Christopher Tubbs added a comment - I prefer #! /usr/bin/env bash because bash could be in /bin or /usr/bin, and I don't think we should care. I think bash is common enough, we don't need to care about using standard "bashisms", unless it's very new (bash >= 4.0), which may not exist on a Mac (OS X 10.8.5 has bash 3.2) or another likely supported platform. Example: bash 3.x doesn't support ${x^^} and doesn't properly do (at least on OS X 10.8.5) x=abc echo ${x} instead requiring something like export x=abc && echo ${x}
          Hide
          Bill Havanki added a comment -

          I much prefer bash over sh.

          bash 3 is certainly an acceptable minimum. Like Christopher said, bash 4 isn't shipped with Mac OS X ... even Mavericks is still on 3.2. However, it's easy to get it via Homebrew or MacPorts so it's not that unreasonable to require it there.

          Show
          Bill Havanki added a comment - I much prefer bash over sh. bash 3 is certainly an acceptable minimum. Like Christopher said, bash 4 isn't shipped with Mac OS X ... even Mavericks is still on 3.2 . However, it's easy to get it via Homebrew or MacPorts so it's not that unreasonable to require it there.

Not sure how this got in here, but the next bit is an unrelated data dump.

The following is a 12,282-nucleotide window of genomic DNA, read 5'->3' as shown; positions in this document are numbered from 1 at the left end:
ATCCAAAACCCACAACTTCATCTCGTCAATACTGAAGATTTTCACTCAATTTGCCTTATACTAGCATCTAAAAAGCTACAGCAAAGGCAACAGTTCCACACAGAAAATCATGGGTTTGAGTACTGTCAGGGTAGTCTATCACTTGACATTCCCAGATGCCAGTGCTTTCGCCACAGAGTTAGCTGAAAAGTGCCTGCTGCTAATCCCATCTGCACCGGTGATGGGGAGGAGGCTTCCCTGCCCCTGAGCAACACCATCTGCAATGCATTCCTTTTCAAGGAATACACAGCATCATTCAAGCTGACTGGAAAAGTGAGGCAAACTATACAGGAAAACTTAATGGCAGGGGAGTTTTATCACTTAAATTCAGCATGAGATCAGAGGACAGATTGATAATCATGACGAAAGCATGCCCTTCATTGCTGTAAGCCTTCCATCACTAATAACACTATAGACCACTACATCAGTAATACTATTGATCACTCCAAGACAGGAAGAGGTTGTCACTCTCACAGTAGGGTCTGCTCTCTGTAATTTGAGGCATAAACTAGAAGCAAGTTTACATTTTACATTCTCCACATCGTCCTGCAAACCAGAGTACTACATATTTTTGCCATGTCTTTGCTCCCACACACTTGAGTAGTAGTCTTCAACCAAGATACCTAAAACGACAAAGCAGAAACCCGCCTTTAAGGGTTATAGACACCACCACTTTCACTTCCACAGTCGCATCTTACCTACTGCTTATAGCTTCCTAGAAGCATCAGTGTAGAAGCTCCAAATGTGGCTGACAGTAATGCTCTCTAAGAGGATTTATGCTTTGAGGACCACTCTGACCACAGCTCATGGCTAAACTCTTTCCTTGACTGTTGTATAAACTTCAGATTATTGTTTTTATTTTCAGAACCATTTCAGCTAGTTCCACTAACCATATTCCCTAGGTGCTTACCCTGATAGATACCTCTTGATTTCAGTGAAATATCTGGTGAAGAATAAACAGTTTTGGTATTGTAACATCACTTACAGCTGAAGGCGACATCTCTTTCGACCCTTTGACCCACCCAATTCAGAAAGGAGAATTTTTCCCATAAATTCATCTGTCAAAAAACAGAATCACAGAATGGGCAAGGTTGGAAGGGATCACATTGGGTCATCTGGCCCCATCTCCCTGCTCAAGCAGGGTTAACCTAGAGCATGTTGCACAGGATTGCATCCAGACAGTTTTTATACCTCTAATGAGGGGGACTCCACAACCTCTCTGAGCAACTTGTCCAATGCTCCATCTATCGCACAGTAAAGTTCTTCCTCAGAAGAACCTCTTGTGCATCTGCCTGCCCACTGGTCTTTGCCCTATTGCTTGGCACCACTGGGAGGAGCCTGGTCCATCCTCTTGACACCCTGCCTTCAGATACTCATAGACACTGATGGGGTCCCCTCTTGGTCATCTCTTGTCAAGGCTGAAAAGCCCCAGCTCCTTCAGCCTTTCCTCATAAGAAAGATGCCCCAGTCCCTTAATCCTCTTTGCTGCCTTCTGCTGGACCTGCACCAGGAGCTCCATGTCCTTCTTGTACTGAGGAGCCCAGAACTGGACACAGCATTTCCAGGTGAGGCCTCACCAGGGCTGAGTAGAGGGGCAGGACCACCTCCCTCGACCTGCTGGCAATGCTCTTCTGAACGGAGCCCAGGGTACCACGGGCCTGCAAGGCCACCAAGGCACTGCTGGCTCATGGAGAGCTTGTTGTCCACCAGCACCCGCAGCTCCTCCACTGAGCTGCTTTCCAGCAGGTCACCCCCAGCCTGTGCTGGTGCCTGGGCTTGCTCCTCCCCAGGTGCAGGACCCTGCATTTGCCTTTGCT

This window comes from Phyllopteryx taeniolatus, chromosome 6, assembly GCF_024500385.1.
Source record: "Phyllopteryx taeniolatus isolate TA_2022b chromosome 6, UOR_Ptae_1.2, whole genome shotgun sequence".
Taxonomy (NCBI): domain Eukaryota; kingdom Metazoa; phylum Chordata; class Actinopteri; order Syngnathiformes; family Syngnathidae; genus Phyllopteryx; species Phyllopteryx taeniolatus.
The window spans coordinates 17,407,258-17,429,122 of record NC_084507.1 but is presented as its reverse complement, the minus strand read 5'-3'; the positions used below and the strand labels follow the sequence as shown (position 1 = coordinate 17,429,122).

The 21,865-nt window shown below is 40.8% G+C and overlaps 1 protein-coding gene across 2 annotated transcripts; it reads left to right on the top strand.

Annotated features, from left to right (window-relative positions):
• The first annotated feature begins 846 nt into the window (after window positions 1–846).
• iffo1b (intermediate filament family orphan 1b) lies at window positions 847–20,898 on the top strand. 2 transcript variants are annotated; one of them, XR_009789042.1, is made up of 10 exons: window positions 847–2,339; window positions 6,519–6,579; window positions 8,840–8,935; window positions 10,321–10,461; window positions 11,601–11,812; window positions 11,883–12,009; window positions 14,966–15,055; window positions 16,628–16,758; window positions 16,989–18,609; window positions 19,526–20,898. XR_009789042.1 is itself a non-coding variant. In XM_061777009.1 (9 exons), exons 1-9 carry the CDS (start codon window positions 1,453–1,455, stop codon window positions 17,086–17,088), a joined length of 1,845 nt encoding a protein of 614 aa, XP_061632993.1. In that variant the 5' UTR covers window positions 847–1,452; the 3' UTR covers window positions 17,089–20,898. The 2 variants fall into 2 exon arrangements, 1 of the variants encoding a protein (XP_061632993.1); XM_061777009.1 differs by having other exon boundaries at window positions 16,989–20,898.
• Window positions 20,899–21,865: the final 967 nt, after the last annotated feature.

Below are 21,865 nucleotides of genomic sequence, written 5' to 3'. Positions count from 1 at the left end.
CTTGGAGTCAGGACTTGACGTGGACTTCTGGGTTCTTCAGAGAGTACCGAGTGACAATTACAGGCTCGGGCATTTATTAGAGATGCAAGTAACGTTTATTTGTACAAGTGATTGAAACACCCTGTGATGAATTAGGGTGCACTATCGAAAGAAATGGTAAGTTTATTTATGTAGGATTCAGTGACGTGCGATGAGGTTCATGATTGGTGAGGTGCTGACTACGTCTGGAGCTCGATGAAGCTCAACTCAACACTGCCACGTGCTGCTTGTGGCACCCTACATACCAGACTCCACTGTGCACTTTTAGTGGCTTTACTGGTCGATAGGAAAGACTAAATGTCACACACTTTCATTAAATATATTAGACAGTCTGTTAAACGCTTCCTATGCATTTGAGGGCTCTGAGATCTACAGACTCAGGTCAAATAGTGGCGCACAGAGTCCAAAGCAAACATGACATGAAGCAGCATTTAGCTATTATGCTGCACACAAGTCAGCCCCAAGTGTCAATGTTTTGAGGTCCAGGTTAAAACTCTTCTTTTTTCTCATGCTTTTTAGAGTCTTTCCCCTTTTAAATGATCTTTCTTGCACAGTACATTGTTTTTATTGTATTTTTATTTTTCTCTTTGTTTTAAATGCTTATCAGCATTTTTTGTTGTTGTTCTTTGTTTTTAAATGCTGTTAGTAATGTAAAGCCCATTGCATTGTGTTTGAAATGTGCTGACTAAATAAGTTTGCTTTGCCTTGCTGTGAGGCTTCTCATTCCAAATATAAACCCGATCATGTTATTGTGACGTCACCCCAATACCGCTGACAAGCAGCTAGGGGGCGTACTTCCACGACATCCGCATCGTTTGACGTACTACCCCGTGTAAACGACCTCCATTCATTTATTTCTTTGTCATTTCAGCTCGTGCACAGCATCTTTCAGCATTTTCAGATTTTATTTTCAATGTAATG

Hide
          Mike Drob added a comment -

          Christopher Tubbs - I only meant to suggest checking for bashisms if we are using a non-bash shell. That is, make sure we aren't using any bash extensions when running through sh.

          Bash 3 is stable enough and featured enough that I'm fine with mandating it.

          Show
          Mike Drob added a comment - Christopher Tubbs - I only meant to suggest checking for bashisms if we are using a non-bash shell. That is, make sure we aren't using any bash extensions when running through sh . Bash 3 is stable enough and featured enough that I'm fine with mandating it.